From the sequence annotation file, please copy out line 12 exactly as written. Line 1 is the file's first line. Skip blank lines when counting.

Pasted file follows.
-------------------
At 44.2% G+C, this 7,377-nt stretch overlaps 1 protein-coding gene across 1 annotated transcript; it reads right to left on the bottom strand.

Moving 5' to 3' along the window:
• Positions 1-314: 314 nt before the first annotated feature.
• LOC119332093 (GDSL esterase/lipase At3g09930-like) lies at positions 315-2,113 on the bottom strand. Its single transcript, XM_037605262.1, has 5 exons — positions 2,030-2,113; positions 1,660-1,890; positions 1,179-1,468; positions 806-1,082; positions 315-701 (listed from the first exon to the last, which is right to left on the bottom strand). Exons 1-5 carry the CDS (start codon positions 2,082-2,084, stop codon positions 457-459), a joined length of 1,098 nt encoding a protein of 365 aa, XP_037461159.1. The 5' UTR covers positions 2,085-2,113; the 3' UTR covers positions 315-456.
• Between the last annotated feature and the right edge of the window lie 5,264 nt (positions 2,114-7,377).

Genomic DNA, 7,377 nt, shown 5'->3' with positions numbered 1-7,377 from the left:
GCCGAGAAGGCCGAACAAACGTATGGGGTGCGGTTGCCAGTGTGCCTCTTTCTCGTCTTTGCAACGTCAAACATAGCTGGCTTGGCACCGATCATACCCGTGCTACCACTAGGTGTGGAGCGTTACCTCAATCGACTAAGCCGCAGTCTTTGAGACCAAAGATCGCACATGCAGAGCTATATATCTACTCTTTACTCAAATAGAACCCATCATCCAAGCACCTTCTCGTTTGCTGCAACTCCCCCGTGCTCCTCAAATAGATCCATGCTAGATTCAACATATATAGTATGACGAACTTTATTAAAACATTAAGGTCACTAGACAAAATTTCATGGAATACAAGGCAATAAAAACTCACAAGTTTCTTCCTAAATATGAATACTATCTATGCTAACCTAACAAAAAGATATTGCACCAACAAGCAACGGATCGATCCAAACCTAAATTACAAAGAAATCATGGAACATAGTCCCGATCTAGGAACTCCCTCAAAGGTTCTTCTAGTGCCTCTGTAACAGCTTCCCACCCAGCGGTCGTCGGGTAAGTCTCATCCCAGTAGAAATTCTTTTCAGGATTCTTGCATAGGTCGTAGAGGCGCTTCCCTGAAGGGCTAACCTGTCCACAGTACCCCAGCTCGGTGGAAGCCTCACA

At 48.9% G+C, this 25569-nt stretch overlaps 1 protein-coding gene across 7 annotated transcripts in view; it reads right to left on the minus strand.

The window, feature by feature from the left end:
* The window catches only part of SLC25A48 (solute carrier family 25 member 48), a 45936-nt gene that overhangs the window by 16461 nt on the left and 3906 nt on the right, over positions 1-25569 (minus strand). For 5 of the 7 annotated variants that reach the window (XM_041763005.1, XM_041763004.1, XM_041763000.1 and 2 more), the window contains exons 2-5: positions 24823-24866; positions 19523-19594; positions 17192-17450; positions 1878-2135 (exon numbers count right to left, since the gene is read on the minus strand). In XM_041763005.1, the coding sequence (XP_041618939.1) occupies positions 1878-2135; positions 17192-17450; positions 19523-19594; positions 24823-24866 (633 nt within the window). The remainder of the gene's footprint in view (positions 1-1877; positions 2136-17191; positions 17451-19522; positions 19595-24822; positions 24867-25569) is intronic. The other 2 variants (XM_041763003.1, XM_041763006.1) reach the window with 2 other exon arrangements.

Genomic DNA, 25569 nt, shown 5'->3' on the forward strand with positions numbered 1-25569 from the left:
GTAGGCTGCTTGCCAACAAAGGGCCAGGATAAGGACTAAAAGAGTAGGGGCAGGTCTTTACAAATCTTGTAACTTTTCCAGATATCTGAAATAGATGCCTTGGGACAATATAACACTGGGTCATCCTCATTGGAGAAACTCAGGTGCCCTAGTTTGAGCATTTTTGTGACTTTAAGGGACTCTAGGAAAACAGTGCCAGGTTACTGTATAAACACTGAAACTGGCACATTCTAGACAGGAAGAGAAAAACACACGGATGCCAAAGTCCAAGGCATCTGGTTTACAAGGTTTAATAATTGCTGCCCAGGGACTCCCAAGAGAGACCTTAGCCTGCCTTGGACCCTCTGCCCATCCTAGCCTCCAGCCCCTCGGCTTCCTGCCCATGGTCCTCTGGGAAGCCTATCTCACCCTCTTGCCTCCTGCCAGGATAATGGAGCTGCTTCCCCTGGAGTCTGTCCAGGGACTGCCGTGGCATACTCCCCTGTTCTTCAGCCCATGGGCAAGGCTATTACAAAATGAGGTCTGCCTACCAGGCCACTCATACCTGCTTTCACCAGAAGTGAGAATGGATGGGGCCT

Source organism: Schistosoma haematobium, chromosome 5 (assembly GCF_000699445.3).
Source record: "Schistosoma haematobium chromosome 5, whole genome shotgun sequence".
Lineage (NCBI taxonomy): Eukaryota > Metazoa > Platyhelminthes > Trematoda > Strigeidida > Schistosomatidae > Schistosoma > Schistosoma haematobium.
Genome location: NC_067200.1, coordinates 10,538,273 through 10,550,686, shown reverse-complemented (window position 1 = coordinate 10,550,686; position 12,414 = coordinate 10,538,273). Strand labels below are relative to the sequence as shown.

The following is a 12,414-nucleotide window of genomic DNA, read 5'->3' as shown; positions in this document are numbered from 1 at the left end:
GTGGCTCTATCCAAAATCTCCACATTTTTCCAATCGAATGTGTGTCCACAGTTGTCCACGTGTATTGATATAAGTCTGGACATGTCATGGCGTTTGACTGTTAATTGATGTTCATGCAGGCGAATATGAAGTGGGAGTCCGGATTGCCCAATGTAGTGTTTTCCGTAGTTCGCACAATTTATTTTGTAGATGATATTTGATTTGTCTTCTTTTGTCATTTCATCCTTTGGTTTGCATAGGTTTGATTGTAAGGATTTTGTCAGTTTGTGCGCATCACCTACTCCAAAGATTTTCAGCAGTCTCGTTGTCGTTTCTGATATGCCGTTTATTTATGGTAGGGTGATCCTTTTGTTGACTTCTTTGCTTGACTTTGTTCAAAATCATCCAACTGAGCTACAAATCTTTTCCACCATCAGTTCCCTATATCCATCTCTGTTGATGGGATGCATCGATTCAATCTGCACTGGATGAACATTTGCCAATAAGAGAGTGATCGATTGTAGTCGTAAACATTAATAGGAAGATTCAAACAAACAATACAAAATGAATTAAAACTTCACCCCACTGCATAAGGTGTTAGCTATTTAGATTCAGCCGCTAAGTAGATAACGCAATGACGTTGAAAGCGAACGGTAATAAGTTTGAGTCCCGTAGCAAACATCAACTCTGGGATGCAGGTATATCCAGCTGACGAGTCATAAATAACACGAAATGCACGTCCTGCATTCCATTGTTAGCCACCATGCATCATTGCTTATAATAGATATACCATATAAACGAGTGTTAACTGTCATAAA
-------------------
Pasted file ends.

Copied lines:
GTAGGCTGCTTGCCAACAAAGGGCCAGGATAAGGACTAAAAGAGTAGGGGCAGGTCTTTACAAATCTTGTAACTTTTCCAGATATCTGAAATAGATGCCTTGGGACAATATAACACTGGGTCATCCTCATTGGAGAAACTCAGGTGCCCTAGTTTGAGCATTTTTGTGACTTTAAGGGACTCTAGGAAAACAGTGCCAGGTTACTGTATAAACACTGAAACTGGCACATTCTAGACAGGAAGAGAAAAACACACGGATGCCAAAGTCCAAGGCATCTGGTTTACAAGGTTTAATAATTGCTGCCCAGGGACTCCCAAGAGAGACCTTAGCCTGCCTTGGACCCTCTGCCCATCCTAGCCTCCAGCCCCTCGGCTTCCTGCCCATGGTCCTCTGGGAAGCCTATCTCACCCTCTTGCCTCCTGCCAGGATAATGGAGCTGCTTCCCCTGGAGTCTGTCCAGGGACTGCCGTGGCATACTCCCCTGTTCTTCAGCCCATGGGCAAGGCTATTACAAAATGAGGTCTGCCTACCAGGCCACTCATACCTGCTTTCACCAGAAGTGAGAATGGATGGGGCCT